Home remedies for headaches may be on your kitchen counter or at your neighborhood coffee shop, says Seymour Diamond, MD, of Chicago's Diamond Headache Clinic. "Coffee constricts the blood vessels, which reduces blood flow and eases pressure associated with certain headaches such as painful migraines and tension headaches," he says. "If you feel a headache coming on, down a few cups of coffee and it will help," he says.

In a study at the Diamond Clinic, caffeine was as good as ibuprofen at relieving headaches, he says. In fact, caffeine is often added to pain relievers. What you shouldn't do, he says, is inhale pepper, as this has no known effect on headaches. It's also important to note that regular caffeine consumption can actually cause headaches.

Ganglion Cysts

A penny for your ... cyst? Many of us have developed harmless ganglion cysts on the top of the wrist, the underside of the wrist, the end joint of a finger or at the base of a finger. And the best bet to get rid of it? "Squish it," says Kunin. "With a penny, a book, or really anything that will rupture it," she says. "But there is nothing magical about a penny."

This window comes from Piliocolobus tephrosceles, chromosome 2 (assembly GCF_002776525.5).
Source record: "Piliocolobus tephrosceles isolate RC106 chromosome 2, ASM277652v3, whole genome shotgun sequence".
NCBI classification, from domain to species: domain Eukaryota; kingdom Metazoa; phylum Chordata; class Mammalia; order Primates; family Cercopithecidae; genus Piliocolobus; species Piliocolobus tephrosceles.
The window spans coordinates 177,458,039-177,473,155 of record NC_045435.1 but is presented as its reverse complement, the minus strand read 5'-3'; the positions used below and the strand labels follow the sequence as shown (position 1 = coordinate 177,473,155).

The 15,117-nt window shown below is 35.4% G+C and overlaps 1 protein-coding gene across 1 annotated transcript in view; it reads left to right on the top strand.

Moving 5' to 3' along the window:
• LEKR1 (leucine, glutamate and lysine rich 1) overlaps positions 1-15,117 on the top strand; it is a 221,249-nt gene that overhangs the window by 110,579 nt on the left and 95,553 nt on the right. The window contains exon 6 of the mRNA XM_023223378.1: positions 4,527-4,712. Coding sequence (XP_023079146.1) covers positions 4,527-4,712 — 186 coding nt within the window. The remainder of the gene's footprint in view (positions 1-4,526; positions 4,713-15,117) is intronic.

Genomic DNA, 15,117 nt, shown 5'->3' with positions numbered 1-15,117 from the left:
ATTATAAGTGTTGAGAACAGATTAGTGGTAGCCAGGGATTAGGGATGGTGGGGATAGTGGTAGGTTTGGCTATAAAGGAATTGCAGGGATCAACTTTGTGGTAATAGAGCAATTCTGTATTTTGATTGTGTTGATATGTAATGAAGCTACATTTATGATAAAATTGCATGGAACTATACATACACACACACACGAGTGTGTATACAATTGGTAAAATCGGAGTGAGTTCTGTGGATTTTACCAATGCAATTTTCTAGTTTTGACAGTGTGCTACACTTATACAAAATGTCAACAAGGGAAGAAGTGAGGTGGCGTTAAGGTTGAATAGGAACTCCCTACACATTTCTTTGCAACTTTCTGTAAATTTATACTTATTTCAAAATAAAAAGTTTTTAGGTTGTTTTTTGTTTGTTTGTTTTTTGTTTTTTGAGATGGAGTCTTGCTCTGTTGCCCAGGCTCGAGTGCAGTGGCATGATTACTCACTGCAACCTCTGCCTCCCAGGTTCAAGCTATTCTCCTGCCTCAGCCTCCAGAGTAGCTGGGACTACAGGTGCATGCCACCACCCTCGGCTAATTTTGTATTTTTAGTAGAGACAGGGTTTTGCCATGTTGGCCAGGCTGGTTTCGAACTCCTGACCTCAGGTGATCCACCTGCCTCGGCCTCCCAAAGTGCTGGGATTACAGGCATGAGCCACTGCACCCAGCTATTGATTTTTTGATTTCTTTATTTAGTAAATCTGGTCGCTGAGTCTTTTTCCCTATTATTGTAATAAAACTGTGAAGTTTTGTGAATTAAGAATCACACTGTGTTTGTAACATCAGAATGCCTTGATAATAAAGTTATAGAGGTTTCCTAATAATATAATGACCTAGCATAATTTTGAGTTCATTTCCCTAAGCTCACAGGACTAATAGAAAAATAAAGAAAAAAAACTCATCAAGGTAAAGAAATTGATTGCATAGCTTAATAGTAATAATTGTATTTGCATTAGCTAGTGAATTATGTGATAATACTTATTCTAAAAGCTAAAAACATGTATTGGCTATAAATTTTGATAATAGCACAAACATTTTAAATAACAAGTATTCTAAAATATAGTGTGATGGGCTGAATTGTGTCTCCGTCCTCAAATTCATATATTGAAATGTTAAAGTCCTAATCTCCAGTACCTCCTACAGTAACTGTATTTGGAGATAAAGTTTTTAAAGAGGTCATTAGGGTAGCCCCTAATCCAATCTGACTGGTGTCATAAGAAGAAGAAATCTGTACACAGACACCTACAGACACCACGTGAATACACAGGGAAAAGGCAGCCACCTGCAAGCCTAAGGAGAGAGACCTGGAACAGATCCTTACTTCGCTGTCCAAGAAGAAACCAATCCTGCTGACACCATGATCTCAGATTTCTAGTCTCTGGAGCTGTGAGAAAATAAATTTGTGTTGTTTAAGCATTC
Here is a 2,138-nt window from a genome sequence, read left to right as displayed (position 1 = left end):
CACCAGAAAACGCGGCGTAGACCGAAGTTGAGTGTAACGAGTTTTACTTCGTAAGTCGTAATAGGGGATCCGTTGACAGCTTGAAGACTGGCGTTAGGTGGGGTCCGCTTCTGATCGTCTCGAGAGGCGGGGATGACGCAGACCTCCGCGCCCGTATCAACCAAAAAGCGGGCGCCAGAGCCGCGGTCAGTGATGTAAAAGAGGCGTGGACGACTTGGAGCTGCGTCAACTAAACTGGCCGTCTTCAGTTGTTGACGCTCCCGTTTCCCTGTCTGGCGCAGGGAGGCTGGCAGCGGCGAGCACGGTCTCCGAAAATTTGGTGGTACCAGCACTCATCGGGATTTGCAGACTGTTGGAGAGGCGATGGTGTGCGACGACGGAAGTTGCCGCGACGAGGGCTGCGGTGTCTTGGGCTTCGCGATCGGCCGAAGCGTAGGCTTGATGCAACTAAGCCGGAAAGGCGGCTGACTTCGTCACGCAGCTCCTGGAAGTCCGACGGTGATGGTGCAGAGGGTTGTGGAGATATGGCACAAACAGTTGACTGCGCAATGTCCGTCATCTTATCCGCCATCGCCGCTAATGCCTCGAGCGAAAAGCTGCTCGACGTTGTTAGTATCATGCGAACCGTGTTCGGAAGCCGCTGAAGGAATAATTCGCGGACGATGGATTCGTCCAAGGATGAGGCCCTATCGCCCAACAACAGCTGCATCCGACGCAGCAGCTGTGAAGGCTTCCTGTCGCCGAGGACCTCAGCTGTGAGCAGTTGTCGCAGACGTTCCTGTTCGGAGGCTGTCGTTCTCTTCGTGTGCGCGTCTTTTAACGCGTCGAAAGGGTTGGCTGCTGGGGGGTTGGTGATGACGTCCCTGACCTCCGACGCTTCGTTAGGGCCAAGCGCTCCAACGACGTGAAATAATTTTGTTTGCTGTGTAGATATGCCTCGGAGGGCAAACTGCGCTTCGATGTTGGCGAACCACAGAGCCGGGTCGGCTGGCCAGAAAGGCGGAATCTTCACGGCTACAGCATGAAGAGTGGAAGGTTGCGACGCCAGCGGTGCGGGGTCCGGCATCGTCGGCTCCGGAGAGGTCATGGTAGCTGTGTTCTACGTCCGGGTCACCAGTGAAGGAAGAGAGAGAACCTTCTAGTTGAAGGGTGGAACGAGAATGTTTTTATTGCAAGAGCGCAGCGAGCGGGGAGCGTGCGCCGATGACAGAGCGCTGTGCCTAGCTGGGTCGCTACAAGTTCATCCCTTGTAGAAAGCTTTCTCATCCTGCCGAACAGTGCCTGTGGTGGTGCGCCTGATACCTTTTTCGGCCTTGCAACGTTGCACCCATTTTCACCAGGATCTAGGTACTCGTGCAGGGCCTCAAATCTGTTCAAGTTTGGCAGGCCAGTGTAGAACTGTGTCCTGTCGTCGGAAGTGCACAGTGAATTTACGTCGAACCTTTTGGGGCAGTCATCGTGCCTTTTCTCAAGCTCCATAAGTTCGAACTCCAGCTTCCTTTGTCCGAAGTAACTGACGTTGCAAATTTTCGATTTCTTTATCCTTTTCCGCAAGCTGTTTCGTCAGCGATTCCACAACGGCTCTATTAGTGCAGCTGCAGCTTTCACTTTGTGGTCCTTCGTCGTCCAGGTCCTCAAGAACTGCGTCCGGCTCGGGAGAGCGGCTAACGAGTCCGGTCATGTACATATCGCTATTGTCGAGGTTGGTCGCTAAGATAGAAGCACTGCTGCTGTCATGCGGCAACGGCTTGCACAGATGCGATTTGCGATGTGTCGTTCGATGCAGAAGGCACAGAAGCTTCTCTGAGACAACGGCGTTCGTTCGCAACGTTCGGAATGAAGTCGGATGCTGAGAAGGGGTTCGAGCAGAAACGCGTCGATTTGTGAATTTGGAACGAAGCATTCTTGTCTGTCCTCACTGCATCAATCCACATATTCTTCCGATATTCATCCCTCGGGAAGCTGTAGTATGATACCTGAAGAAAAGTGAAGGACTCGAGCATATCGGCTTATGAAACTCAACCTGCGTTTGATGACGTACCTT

Published April 10, 2003.


SOURCES: Jim Jones, MD, professor of pediatrics, National Jewish Medical and Research Center, Denver, Colo. Ann Davis, MD, assistant professor of obstetrics/gynecology, Harvard Medical Center, Boston. Seymour Diamond, MD, Diamond Headache Clinic, Chicago. Audrey Kunin, MD, Kansas City, Mo.. David J. Leffell, MD, chief of dermatologic and laser surgery, Yale-New Haven Hospital, New Haven, Conn., author of Total Skin. Christopher Bates, MD, assistant professor of medicine, National Jewish Medical Center, Denver, Colo. Gary Gitnick, MD, chief of the division of digestive diseases at the University of California at Los Angeles and author of Freedom from Digestive Distress.